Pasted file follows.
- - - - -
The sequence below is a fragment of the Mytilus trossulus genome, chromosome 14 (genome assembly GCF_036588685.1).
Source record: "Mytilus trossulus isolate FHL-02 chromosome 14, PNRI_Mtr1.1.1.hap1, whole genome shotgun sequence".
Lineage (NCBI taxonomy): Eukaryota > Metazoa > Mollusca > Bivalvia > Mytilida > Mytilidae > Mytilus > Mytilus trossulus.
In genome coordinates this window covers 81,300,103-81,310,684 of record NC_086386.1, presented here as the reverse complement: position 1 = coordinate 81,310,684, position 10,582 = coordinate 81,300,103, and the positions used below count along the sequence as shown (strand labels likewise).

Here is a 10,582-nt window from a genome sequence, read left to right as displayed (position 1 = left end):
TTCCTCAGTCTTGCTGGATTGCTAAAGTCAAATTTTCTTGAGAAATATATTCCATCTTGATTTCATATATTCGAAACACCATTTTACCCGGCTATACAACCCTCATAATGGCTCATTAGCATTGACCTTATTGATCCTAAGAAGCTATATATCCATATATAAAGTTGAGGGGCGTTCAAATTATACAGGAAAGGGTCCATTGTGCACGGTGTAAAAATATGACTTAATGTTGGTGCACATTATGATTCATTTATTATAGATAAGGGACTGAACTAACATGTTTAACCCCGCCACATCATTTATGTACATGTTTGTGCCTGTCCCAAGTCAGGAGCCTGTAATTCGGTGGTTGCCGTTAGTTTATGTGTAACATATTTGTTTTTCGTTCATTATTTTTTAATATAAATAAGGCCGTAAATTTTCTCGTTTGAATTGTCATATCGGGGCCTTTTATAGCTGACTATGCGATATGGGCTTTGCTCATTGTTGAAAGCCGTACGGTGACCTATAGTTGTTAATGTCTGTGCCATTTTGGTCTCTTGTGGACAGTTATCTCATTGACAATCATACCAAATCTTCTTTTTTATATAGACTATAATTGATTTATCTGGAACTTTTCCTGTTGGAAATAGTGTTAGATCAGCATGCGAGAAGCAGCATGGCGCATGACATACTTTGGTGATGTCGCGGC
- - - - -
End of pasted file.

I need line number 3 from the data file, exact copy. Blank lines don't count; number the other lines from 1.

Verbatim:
Lineage (NCBI taxonomy): Eukaryota > Metazoa > Mollusca > Bivalvia > Mytilida > Mytilidae > Mytilus > Mytilus trossulus.